The roadmap out of lockdown: Key areas of focus for charities and voluntary organisations

On 22 February the government published its roadmap out of national lockdown. Since the roadmap was published, we’ve been hearing from charities and voluntary organisations across England about their concerns and key areas of focus. 

Questions from charities and voluntary organisations

The concerns of many organisations reflect the view that putting a service on hold is a lot easier than starting one up again. With services being allowed to re-open, the end of the Coronavirus Job Retention Scheme in September 2021 and the continued roll out of the government’s mass vaccination programme, organisations are asking themselves the following questions:

  • What will be the impact of the furlough scheme coming to an end?
  • How can we support staff, volunteers and beneficiaries to feel safe?
  • How can we re-engage volunteers who have stepped down as a result of the pandemic?
  • How can we adapt and thrive in a post-covid-19 world?

Key areas of focus for charities and voluntary organisations

Below we outline what charities and voluntary organisations have told us are their key areas of focus as lockdown eases. Where applicable we signpost to relevant guidance for further support.

  1.       Supporting the wellbeing of staff and volunteers

Organisations recognise the easing of lockdown will cause increased anxiety. It will take time to adapt to the gradual resuming of ‘normality.’ Some may have experienced the loss of a loved one. Others may be struggling to cope with a prolonged period of working from home. On top of this, the demand for services is unlikely to change. This may lead to staff and volunteers feeling overwhelmed and burnt out.

Organisations need to proactively think about their plans to support the wellbeing of staff and volunteers. This starts with making time to have open conversations with staff and volunteers to talk through any concerns as well as carefully managing workloads. See our guidance on supporting staff wellbeing.  

  1.       Re-engaging and retaining volunteers

Volunteers have played a vital role during the pandemic. Many organisations have relied on them to meet increased demand and respond to the changing needs of their beneficiaries. With the easing of lockdown and with the Coronavirus Job Retention Scheme coming to an end, organisations are concerned that existing volunteers will be less available to offer support.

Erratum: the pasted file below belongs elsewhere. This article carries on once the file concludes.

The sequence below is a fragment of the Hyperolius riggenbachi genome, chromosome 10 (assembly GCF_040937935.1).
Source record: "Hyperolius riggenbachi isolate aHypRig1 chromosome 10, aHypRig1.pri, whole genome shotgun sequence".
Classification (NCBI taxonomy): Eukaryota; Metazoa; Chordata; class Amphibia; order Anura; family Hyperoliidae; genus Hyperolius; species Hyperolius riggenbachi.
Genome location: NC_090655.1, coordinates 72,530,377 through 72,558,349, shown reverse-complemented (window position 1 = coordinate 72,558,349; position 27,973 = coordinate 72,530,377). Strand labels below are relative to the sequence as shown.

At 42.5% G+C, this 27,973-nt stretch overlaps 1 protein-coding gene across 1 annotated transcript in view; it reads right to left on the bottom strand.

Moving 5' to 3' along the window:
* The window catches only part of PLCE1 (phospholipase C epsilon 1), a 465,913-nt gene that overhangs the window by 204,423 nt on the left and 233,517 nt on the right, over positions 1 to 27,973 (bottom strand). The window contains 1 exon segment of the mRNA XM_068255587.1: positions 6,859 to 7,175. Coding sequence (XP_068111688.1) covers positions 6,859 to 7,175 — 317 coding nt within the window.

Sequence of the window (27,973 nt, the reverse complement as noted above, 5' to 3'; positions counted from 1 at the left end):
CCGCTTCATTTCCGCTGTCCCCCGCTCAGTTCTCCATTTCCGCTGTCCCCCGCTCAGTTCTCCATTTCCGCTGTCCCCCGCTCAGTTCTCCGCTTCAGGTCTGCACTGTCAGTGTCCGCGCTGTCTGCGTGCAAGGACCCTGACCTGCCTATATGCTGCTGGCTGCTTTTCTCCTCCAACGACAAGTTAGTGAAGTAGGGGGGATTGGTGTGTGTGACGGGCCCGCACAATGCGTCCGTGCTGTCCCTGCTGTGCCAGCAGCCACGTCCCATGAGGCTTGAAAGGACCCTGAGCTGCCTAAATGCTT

Organisations need to think about how they can balance the changing needs of their volunteers as lockdown eases with their organisation’s need for volunteers to carry out particular roles. This may require a degree of flexibility. For example, organisations may need to review their volunteer roles and think about whether these roles could be done in a different way or when people have less time. See our guidance on supporting volunteers in your team.

  1.       Supporting staff, volunteers and beneficiaries to stay safe

Creating a safe working environment and being clear about the practical implications of the government’s guidelines is a top priority. 

Whilst the vaccine programme provides a route out of the pandemic, our understanding of the impact of the vaccine on transmission of covid-19 is developing. Many organisations have started to think about their approach to covid-19 vaccines and testing. Currently vaccines are not a mandatory requirement and making it a requirement for staff should be approached with a high degree amount of caution. See our guidance on supporting staff and covid-19 vaccinations.  

As lockdown eases, organisations will still need to ensure they adhere to government guidance on working safely during coronavirus. See our guidance on managing covid risk.  

  1.       Getting funding

The financial impact of covid-19 on the sector is striking. Many organisations have expressed their concerns about getting funding to cover core costs.

Finding funding can be hard. Our partners, Idox, recently launched My Funding Central to help organisations with an income of under £1m find funding opportunities. The platform is free for organisations with an income under £30,000. For organisations with an income over £1m, DSC’s Funds online offers a similar service.

  1.       Preparing for the future of work

It’s probably too early to say what exactly the future of work will look like, but many organisations are anticipating some staff continuing to work from home even as lockdown eases. 

Organisations may want to either develop and/or review their working from home policy. ACAS provide useful guidance on working from home to help organisations develop a homeworking policy and make longer-term changes to working arrangements. NCVO have HR Trusted Suppliers who can also help organisations adapt to new working arrangements.

As the voluntary sector continues to navigate the roadmap out of lockdown, at NCVO we will continue to support organisations with:

 

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